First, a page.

Jane Anderson on “Olive Kitteridge” and the continued relevance of “If These Walls Could Talk 2”


Out writer/producer/director Jane Anderson was behind the an award-winning adaptation of The Prizewinner of Defiance, Ohio, so her new HBO mini-series based on the novel Olive Kitteridge is also poised for critical acclaim. Written by Jane and directed by Lisa Cholodenko (High Art, The Kids Are All Right), the two-parter stars Frances McDormand as a seemingly harsh woman living in a small New England town. What might sound banal is actually quite intriguing.

Jane is masterful at pulling on the heartstrings, as she did in her previous work with Normal and the “1961” segment from the lesbian-themed film If These Walls Could Talk 2. Olive is her fourth project with HBO (including her 1993 film The Positively True Adventures of the Alleged Texas Cheerleader-Murdering Mom), which she says is largely due to the network’s willingness to go “outside the box.”

“They give you a lot of creative leeway,” Jane said. “They’re so interested in breaking the usual mold. That’s what every writer needs.”

Adapting a book that Jane says is “quiet and small” proved somewhat challenging, so she ended up moving some of the scenes around to make it more cinematic.

"Olive Kitteridge" New York Premiere - Arrivals

“I wanted to give it a little bit of edge just to get everyone’s attention,” Jane said, “so starting out the first two minutes with Olive having a picnic and bringing out a revolver—whenever you bring something like that out, I knew the audience could sit up and pay attention then I can just sit back and relax, go back and just tell the damn story.”

Jane said she had a feeling of “absolute awe” when she first read Olive Kitteridge, and she wondered, “Please God, how can I do justice to this?” But she also commends author Elizabeth Strout on giving her full permission to create her world on screen.

“She’s lovely and basically said ‘It’s yours now, do what you have to do,'” Jane said. “For a screenwriter to have a healthy relationship [with the author, is so great]. And then I handed it over to Lisa.”

Jane worked to develop Olive with star Frances McDormand for two years before Lisa Cholodenko was brought in to direct.

“By the time I got the scripts together and finished them all, they were in really good shape. So then Lisa came on,” Jane said. “We met in pre-production and she went over the scripts with me and just asked lots of questions—what was I envisioning here, why were characters doing this—just all of the really important sub-texty things that a director needs to ask before they start shooting a script and digging in and casting. Then from then on I just handed it over into Lisa’s incredibly capable hands.”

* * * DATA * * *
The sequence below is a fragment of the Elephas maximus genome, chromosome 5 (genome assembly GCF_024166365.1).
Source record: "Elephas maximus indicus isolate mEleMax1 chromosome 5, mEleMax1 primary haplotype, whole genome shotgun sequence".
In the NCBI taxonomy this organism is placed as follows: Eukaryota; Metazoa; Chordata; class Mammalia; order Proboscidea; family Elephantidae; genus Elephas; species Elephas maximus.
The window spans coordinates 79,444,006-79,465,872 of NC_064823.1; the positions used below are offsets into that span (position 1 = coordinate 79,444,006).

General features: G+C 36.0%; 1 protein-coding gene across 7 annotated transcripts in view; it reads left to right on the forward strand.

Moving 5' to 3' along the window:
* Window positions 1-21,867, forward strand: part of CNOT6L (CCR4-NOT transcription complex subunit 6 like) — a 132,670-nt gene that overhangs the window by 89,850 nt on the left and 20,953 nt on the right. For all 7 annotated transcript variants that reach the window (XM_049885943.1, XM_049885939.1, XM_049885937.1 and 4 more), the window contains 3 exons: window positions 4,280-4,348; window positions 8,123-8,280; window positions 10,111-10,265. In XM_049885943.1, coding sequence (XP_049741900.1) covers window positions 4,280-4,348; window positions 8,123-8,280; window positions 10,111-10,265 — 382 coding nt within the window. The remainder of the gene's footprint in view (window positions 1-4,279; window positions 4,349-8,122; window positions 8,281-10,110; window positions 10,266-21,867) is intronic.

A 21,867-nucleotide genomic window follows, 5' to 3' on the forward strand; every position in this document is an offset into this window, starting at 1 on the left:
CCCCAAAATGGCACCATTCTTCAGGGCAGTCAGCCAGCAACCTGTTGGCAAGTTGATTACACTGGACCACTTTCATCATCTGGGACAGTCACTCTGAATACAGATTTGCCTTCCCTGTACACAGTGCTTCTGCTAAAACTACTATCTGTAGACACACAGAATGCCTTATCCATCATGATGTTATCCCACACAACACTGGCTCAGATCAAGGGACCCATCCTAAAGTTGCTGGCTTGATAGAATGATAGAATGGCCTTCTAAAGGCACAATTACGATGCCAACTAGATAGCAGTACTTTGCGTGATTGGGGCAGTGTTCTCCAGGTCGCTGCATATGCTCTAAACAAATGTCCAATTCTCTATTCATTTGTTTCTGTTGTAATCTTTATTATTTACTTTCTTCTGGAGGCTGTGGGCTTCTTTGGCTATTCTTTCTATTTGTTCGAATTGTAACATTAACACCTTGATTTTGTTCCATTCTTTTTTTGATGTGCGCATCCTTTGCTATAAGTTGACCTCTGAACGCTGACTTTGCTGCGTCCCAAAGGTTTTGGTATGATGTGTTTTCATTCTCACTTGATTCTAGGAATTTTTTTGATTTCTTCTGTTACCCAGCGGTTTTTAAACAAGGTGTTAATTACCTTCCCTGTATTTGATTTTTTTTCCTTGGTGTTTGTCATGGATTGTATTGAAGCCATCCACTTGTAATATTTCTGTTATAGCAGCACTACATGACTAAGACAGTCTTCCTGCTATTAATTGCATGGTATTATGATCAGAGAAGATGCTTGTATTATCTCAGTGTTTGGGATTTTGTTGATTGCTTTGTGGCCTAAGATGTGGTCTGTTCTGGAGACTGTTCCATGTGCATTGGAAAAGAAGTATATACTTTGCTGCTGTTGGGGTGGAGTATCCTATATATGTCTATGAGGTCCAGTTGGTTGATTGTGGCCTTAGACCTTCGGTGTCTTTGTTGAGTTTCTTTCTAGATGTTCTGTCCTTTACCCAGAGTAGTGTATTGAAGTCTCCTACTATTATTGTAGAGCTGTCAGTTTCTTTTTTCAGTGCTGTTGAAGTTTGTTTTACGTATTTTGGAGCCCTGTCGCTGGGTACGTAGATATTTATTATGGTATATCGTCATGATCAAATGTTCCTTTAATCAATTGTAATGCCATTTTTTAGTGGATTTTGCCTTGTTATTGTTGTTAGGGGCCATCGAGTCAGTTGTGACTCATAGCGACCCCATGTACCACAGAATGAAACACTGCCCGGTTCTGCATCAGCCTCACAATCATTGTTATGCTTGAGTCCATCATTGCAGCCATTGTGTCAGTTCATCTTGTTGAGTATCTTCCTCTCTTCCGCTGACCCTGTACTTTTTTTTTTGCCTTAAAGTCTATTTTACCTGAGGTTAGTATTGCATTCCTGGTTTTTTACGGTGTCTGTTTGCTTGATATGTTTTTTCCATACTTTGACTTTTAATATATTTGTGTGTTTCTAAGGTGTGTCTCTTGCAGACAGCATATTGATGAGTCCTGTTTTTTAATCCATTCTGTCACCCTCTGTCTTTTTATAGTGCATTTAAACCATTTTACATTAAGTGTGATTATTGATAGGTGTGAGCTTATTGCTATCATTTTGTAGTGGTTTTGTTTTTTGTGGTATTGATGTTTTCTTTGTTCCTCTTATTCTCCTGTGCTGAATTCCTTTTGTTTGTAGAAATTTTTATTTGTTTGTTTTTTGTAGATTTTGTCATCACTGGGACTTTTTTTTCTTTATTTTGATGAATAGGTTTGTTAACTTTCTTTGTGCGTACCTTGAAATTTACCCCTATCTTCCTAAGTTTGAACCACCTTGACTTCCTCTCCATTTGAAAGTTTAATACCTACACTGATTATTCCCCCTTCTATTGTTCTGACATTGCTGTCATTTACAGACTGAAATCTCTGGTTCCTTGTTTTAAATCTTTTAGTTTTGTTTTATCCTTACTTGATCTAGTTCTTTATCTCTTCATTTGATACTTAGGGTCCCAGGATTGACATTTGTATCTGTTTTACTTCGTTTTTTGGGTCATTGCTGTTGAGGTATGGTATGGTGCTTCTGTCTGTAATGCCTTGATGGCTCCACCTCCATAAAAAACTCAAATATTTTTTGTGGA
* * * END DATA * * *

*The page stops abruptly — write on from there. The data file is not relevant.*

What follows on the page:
Jane with “Olive” stars Richard Jenkins, Frances McDormand and director Lisa Cholodenko

'Olive Kitteridge' - Photocall - 71st Venice Film Festival
Having directed herself, Jane said she knows how important it is to let directors direct without writer’s input on set.

“My philosophy about the screenwriter/director relationship is that once a director is on the set, it’s their baby,” Jane said. “And I stay completely out of the way because filmmaking is a series of collaborations. So it starts with the script and then the script is handed over to the director to direct the material. I’ve visited the set a couple of times to rewrite but the script was pretty much set and my job was done. As a director, I know on set, looking at what you’re doing and making suggestions—it became a collaboration between her and Fran, director and actor. It was time for me to step back.”

Olive airs 14 years after If These Walls Could Talk 2 premiered on HBO, and the segment Jane wrote, starring Vanessa Redgrave as a grieving widow after her longtime partner sides, is still a tearjerker. However, times have changed a little since then, as the story focused on Edie (Redgrave) not being able to see her partner in the hospital and having no rights to her body, possessions or even their shared house after her passing. Although we now have the ability to file as domestic partners, civil unions and marriages in some states, there are several places where we do not have full the kind of access to our life partners that male-female couples do.

Jane, who is married to her partner of almost 30 years, Tess Ayers, says the kinds of progress that has been made in marriage equality has been mind-blowing.

“I can’t tell you how far we’ve come. I’m so impressed with our community. It’s breathtaking,” Jane said. “What happened with the supreme court last summer that was one of the greatest days of our lives. [If These Walls Could Talk 2] is still quite relevant. We need to be reminded of these things. The lack of validity and the sense of shame back then was overwhelming.”


Jane praises shows like Transparent for continuing the kind of conversations on visibility we need to be having, and is working on a new film that has similar themes to If These Walls… that is set in the 1950s. Jane thinks it’s “still really important” that our stories our shared and told so that the new gay millennials are aware of the work that has been done for the progress made.

“Even to admit you were a gay girl was almost unheard of,” Jane said of her college years. “I went a year to Emerson in Boston, dropped out and went straight to New York City to be an actor. There were a couple of really horrible [gay] bars.”

Although Jane wouldn’t say much else about her upcoming project (it hasn’t been greenlit yet), it sounds like her work on important LGBT-themed projects will not stop anytime soon. Everything Jane does have a hand in, though, is from a queer feminist perspective, which is why Olive Kitteridge is worth tuning in for this Sunday, November 2nd on HBO.

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